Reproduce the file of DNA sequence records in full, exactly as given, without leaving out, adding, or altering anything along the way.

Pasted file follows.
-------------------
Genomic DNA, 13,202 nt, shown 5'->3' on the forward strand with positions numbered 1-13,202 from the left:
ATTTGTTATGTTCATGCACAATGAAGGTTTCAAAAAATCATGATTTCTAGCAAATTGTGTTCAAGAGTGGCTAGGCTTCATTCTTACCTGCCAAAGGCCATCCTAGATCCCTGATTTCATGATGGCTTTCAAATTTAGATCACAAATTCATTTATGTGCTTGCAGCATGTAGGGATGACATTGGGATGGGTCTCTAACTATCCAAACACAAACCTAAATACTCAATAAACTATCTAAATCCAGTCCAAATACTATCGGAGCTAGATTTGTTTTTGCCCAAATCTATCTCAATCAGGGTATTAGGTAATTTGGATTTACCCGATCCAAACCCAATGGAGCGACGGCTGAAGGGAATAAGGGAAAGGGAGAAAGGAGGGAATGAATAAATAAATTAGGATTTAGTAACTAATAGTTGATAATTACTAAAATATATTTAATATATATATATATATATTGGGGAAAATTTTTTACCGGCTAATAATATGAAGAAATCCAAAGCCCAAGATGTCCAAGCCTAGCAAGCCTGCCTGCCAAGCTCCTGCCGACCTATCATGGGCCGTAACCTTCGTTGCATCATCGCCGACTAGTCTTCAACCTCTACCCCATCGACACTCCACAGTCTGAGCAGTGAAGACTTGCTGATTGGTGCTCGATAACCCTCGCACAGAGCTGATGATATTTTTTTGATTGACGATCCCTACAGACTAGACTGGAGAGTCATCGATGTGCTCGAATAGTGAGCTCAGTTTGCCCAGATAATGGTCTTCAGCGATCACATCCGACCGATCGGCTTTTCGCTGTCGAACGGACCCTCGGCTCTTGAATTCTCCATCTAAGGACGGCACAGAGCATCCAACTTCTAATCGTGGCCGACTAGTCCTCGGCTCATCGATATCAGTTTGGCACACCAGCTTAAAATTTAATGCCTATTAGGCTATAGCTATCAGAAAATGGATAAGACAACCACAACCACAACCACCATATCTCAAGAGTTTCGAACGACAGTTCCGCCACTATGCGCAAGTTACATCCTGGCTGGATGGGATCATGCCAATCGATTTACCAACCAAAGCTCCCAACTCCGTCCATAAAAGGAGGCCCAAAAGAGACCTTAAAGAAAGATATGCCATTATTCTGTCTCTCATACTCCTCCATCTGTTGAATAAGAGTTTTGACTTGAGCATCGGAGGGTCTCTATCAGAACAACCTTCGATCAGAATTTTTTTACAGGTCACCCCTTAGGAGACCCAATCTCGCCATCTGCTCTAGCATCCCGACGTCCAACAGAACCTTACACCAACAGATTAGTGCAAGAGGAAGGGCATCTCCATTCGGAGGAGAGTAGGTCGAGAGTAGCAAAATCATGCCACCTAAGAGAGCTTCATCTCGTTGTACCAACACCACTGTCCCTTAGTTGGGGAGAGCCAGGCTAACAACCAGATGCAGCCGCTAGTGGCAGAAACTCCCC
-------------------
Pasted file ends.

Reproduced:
Genomic DNA, 13,202 nt, shown 5'->3' on the forward strand with positions numbered 1-13,202 from the left:
ATTTGTTATGTTCATGCACAATGAAGGTTTCAAAAAATCATGATTTCTAGCAAATTGTGTTCAAGAGTGGCTAGGCTTCATTCTTACCTGCCAAAGGCCATCCTAGATCCCTGATTTCATGATGGCTTTCAAATTTAGATCACAAATTCATTTATGTGCTTGCAGCATGTAGGGATGACATTGGGATGGGTCTCTAACTATCCAAACACAAACCTAAATACTCAATAAACTATCTAAATCCAGTCCAAATACTATCGGAGCTAGATTTGTTTTTGCCCAAATCTATCTCAATCAGGGTATTAGGTAATTTGGATTTACCCGATCCAAACCCAATGGAGCGACGGCTGAAGGGAATAAGGGAAAGGGAGAAAGGAGGGAATGAATAAATAAATTAGGATTTAGTAACTAATAGTTGATAATTACTAAAATATATTTAATATATATATATATATATTGGGGAAAATTTTTTACCGGCTAATAATATGAAGAAATCCAAAGCCCAAGATGTCCAAGCCTAGCAAGCCTGCCTGCCAAGCTCCTGCCGACCTATCATGGGCCGTAACCTTCGTTGCATCATCGCCGACTAGTCTTCAACCTCTACCCCATCGACACTCCACAGTCTGAGCAGTGAAGACTTGCTGATTGGTGCTCGATAACCCTCGCACAGAGCTGATGATATTTTTTTGATTGACGATCCCTACAGACTAGACTGGAGAGTCATCGATGTGCTCGAATAGTGAGCTCAGTTTGCCCAGATAATGGTCTTCAGCGATCACATCCGACCGATCGGCTTTTCGCTGTCGAACGGACCCTCGGCTCTTGAATTCTCCATCTAAGGACGGCACAGAGCATCCAACTTCTAATCGTGGCCGACTAGTCCTCGGCTCATCGATATCAGTTTGGCACACCAGCTTAAAATTTAATGCCTATTAGGCTATAGCTATCAGAAAATGGATAAGACAACCACAACCACAACCACCATATCTCAAGAGTTTCGAACGACAGTTCCGCCACTATGCGCAAGTTACATCCTGGCTGGATGGGATCATGCCAATCGATTTACCAACCAAAGCTCCCAACTCCGTCCATAAAAGGAGGCCCAAAAGAGACCTTAAAGAAAGATATGCCATTATTCTGTCTCTCATACTCCTCCATCTGTTGAATAAGAGTTTTGACTTGAGCATCGGAGGGTCTCTATCAGAACAACCTTCGATCAGAATTTTTTTACAGGTCACCCCTTAGGAGACCCAATCTCGCCATCTGCTCTAGCATCCCGACGTCCAACAGAACCTTACACCAACAGATTAGTGCAAGAGGAAGGGCATCTCCATTCGGAGGAGAGTAGGTCGAGAGTAGCAAAATCATGCCACCTAAGAGAGCTTCATCTCGTTGTACCAACACCACTGTCCCTTAGTTGGGGAGAGCCAGGCTAACAACCAGATGCAGCCGCTAGTGGCAGAAACTCCCC